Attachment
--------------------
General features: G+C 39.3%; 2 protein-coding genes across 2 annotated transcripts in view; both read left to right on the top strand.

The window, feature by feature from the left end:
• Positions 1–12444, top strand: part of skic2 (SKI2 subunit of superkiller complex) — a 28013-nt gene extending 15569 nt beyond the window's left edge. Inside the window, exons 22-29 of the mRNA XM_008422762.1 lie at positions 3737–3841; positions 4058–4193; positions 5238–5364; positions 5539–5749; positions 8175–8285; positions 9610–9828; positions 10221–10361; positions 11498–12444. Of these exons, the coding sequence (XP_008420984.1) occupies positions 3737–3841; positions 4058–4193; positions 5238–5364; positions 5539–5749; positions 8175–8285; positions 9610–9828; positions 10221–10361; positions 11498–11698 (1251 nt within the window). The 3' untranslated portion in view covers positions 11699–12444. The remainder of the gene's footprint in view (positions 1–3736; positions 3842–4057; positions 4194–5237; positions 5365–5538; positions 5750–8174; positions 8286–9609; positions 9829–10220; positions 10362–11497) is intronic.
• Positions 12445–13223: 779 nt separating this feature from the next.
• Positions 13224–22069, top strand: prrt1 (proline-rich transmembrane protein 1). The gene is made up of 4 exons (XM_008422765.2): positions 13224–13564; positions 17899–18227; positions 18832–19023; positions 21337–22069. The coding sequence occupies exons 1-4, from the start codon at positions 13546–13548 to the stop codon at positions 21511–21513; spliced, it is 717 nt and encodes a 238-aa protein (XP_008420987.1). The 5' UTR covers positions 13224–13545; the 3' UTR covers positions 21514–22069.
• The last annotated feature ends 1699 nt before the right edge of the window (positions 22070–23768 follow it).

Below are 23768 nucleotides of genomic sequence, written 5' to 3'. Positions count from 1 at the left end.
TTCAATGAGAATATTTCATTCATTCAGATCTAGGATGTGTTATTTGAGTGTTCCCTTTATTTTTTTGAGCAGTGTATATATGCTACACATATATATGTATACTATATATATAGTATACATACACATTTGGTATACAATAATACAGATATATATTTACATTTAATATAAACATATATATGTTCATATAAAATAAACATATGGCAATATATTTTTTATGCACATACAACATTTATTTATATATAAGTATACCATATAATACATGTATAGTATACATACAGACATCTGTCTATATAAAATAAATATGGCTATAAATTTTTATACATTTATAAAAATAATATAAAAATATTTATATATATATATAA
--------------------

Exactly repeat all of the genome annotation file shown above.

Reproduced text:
General features: G+C 39.3%; 2 protein-coding genes across 2 annotated transcripts in view; both read left to right on the top strand.

The window, feature by feature from the left end:
• Positions 1–12444, top strand: part of skic2 (SKI2 subunit of superkiller complex) — a 28013-nt gene extending 15569 nt beyond the window's left edge. Inside the window, exons 22-29 of the mRNA XM_008422762.1 lie at positions 3737–3841; positions 4058–4193; positions 5238–5364; positions 5539–5749; positions 8175–8285; positions 9610–9828; positions 10221–10361; positions 11498–12444. Of these exons, the coding sequence (XP_008420984.1) occupies positions 3737–3841; positions 4058–4193; positions 5238–5364; positions 5539–5749; positions 8175–8285; positions 9610–9828; positions 10221–10361; positions 11498–11698 (1251 nt within the window). The 3' untranslated portion in view covers positions 11699–12444. The remainder of the gene's footprint in view (positions 1–3736; positions 3842–4057; positions 4194–5237; positions 5365–5538; positions 5750–8174; positions 8286–9609; positions 9829–10220; positions 10362–11497) is intronic.
• Positions 12445–13223: 779 nt separating this feature from the next.
• Positions 13224–22069, top strand: prrt1 (proline-rich transmembrane protein 1). The gene is made up of 4 exons (XM_008422765.2): positions 13224–13564; positions 17899–18227; positions 18832–19023; positions 21337–22069. The coding sequence occupies exons 1-4, from the start codon at positions 13546–13548 to the stop codon at positions 21511–21513; spliced, it is 717 nt and encodes a 238-aa protein (XP_008420987.1). The 5' UTR covers positions 13224–13545; the 3' UTR covers positions 21514–22069.
• The last annotated feature ends 1699 nt before the right edge of the window (positions 22070–23768 follow it).

Below are 23768 nucleotides of genomic sequence, written 5' to 3'. Positions count from 1 at the left end.
TTCAATGAGAATATTTCATTCATTCAGATCTAGGATGTGTTATTTGAGTGTTCCCTTTATTTTTTTGAGCAGTGTATATATGCTACACATATATATGTATACTATATATATAGTATACATACACATTTGGTATACAATAATACAGATATATATTTACATTTAATATAAACATATATATGTTCATATAAAATAAACATATGGCAATATATTTTTTATGCACATACAACATTTATTTATATATAAGTATACCATATAATACATGTATAGTATACATACAGACATCTGTCTATATAAAATAAATATGGCTATAAATTTTTATACATTTATAAAAATAATATAAAAATATTTATATATATATATAA